Australian Lefty on Politics, Governance, Science and Info Management

Thylacine gene resurrected in mice

Posted by Dave Bath on 2008-05-20

There’s been a breakthrough in "Jurassic Park" technology, not for dinosaurs, but for the thylacine (Stripypseudocanis taswegicus).

Published in PLoS One doi:10.1371/journal.pone.0002240 (2008-05-21) and reported in Nature doi:10.1038/news.2008.841 (2008-05-19) a Texas/Melbourne team has resurrected a thylacine gene for cartilage and bone development, put it into mouse embryos (replacing the equivalent mouse gene), and seen "normal" activity specific to chondrocytes (cartilage cells).

This is the first time that genes from an extinct species has been shown to work in vivo, although activity has previously been demonstrated in test tubes.

The genes were isolated from a specimen that, luckily, was preserved in alcohol, rather than formalin (which breaks down the DNA).

Pask and his colleagues used a portion of a gene called Col2a1 , which regulates the development of cartilage and bone.  They injected it into a mouse embryo in place of the mouse’s corresponding section of Col2a1.  The mouse embryos grew, complete with their exchanged genetic information, and proceeded to develop cartilage and bone as normal.&nbsp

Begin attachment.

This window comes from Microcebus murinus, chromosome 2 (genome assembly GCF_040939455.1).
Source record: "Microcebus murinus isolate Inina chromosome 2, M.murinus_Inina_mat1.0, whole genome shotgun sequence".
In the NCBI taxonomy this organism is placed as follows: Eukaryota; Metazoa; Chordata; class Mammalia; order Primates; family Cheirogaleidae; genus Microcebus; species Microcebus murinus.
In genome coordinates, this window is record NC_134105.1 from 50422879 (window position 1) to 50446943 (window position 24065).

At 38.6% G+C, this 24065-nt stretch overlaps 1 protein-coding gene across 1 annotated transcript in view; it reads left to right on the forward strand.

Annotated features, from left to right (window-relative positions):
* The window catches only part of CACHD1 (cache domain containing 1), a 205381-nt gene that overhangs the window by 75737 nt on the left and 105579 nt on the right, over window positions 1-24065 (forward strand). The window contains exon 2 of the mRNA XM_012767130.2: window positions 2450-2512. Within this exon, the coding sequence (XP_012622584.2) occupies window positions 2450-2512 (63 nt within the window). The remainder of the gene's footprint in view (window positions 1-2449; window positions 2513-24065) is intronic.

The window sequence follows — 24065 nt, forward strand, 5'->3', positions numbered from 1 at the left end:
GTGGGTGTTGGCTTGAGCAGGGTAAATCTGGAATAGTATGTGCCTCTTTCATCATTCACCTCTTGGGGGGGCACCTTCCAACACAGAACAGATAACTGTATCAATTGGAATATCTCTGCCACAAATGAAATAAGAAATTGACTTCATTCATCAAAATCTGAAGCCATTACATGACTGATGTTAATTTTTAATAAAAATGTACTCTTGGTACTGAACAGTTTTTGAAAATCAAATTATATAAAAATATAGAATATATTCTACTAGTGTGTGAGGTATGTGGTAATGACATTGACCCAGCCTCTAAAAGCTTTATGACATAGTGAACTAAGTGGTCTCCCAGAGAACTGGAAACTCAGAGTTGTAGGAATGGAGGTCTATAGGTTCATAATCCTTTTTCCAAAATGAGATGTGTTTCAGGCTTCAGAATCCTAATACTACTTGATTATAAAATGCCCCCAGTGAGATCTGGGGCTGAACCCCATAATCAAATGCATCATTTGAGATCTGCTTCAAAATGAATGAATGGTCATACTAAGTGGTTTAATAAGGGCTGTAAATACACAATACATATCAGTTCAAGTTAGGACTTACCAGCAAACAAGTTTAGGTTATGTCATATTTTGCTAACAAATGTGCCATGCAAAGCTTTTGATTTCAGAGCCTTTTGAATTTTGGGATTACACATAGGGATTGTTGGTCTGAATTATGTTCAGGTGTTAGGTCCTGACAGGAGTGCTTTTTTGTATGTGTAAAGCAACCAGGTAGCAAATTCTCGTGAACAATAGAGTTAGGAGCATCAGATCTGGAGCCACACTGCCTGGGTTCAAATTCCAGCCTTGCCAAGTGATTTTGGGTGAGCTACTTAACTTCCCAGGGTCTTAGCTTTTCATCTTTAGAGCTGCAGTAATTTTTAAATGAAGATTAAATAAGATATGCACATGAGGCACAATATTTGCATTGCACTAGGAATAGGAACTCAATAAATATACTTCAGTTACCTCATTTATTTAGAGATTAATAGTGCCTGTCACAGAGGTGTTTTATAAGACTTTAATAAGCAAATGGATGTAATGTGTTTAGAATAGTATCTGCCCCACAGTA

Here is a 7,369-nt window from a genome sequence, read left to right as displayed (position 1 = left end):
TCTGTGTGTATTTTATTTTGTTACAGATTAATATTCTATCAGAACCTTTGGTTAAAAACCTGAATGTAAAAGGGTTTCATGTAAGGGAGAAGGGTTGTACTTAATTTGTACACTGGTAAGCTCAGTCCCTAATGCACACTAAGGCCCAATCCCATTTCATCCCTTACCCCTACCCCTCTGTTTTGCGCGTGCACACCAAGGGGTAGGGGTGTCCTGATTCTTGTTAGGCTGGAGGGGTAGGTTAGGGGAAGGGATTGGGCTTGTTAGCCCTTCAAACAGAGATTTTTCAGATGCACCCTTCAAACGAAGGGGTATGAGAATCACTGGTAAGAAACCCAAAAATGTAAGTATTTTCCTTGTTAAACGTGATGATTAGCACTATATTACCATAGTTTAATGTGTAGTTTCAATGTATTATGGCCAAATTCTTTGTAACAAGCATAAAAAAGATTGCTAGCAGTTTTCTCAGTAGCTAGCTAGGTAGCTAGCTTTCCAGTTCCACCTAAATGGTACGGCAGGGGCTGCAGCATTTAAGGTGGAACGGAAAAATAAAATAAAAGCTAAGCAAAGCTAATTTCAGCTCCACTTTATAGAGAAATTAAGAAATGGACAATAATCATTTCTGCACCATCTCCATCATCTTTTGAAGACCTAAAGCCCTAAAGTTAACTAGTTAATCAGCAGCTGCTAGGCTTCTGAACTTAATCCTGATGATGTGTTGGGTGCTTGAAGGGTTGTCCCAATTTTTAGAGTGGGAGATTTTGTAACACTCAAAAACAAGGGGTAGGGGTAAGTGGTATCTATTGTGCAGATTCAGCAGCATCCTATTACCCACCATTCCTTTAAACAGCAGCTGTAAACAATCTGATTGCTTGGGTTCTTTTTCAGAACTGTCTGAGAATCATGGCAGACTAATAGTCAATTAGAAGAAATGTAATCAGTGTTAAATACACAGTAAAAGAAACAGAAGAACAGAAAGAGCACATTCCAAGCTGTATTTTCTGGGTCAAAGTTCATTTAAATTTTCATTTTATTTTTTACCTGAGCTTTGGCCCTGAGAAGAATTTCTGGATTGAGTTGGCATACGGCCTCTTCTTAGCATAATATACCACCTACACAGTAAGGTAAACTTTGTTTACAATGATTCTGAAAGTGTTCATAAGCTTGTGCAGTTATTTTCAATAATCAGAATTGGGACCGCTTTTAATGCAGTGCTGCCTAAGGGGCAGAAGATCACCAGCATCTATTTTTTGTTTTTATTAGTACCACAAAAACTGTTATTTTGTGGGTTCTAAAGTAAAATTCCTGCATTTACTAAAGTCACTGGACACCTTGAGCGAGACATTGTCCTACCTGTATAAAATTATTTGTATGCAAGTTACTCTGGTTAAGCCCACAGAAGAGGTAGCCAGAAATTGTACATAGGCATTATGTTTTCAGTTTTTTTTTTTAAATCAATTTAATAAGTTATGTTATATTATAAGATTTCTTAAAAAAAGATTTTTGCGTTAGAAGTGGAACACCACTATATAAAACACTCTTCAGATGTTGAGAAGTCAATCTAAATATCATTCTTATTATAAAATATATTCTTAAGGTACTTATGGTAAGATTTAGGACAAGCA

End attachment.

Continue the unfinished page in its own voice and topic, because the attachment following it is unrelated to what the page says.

– Pask AJ, Behringer RR, Renfree MB (2008) Resurrection of DNA Function In Vivo from an Extinct Genome. PLoS ONE 3(5): e2240.

Of course, century old ethanol-preserved DNA is in a lot better condition than frozen mammoth, or DNA in Jurassic bones and amber as depicted in the Jurassic Park movie, but it does raise interesting ethical questions regarding extinct anthropoids, at least in theory: if we can resurrect the thylacine (the ultimate aim of some Australian scientists), is there an obligation to resurrect another Tasmanian group wiped out a century ago: Truganini and her kin, or perhaps the Flores Hobbit?


  • My Bugs Bunny fandom got the better of me: the Tasmanian Tiger is correctly known as Thylacinus cynocephalus.

2 Responses to “Thylacine gene resurrected in mice”

  1. zombinol said

    Cool so if a genetic ancestor of sufficient antiquity is recreated, that individual could be the antecedence of us all.
    The lawyers would love that.

  2. Thanks for bringing this paper to my attention.

    Regarding your statement:
    “…is there an obligation to resurrect another Tasmanian group wiped out a century ago: Truganini and her kin …”

    My simple observation is that the Tasmanian Aboriginal genes are still all available just that they are much diluted especially by European origin genes. No need to extract these genes and splice them into laboratory mice!

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